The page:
Let's start with a use case, we are going to create a disk cache. For each cached block there is a struct, in the struct there is information such as which block on the disk it represent, where it is cached in RAM, time last used, time last written to, if the block was written to. For fast lookup this struct is put in a tree or hashmap with disk block as key. Also this struct is put last on a list/queue when being accessed, just some form of last recently used tracking. If the block was written to the struct is also put on another list/queue for blocks that are going to be committed to disk. The structures needs to preallocated in order to be fast and will live as long the disk cache runs.
In C or C++ this implementation would be pretty straight forward and also simple. I would start just start allocating an array with the structs. When the disk cache starts, it starts to pick structs from the array, and I would just take a pointer of the struct in that array and put it on the appropriate list/hashmap depending on operation. If this would be C/C++ I would also use intrusive containers which would make the memory fragmentation zero but let's leave that out for this example. In C++ simplest would be list<DiskCacheStruct*> and map<BlockNr, DiskCacheStruct*> for example. During the operations, you would basically just move the struct around these there containers and also update the struct.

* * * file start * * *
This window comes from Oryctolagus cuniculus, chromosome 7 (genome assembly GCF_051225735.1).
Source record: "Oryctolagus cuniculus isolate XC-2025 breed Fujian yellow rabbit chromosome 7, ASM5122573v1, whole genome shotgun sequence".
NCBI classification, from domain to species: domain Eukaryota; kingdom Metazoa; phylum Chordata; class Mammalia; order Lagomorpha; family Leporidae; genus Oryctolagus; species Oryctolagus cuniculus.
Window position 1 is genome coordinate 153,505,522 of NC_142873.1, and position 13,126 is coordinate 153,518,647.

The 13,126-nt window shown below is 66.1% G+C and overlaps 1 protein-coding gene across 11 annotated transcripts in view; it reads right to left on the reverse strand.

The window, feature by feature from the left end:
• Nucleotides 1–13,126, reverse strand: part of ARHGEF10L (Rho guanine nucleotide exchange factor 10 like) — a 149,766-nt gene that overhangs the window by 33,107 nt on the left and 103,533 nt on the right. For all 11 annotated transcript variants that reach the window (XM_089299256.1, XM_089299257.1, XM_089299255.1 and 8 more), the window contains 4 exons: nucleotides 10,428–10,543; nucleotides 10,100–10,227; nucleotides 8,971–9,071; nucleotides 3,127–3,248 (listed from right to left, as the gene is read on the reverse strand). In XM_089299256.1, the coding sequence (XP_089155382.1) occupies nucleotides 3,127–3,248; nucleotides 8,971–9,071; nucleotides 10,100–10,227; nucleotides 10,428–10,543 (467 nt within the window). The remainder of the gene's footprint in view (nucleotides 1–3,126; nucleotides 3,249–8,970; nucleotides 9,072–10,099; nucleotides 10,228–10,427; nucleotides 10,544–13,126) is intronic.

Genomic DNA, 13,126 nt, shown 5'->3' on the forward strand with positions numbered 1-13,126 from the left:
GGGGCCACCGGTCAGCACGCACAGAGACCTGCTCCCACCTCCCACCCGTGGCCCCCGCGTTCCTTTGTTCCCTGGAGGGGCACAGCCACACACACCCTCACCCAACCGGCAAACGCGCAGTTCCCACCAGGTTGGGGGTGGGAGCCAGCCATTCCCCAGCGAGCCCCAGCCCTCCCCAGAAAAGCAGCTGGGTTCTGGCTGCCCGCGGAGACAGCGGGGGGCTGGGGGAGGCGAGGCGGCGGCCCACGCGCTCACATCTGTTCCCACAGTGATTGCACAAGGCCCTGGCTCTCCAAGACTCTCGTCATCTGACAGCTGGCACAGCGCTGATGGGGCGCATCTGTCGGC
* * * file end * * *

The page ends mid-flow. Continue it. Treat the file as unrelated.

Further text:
Now, the same functionality with Rust. I have read a book about Rust cover to cover but I'm still unable to solve this. Let's start with the structs, that part is easy, just make a vector of the structs. Then the difficulties starts, taking mutable references from the vector and put it in those hashmaps/lists will not work as the compiler starts to complaining about multiple mutable references in the wild. That will of course not work. Some of you might say, just store the index of the struct in the vector instead. Yes, that might work, however let's say you want to expand you disk cache with more structs. In C++ you could just allocate a new array and start to work with those immediately, the containers will not know the difference as they work with pointers. Another possibility is to use reference counted structs instead, however, I know that the structs will live forever (we don't shrink the cache), so increasing and decreasing a reference count is kind of unnecessary but perhaps the most viable solution.
The use case I'm describing is a common pattern i systems programming, I often find myself doing versions of it. In C/C++ this type of implementations are simple and works often nicely and working with raw pointers have its benefits. Rust is marketed as a systems programming language how could the same functionality be made there?
I would you solve this?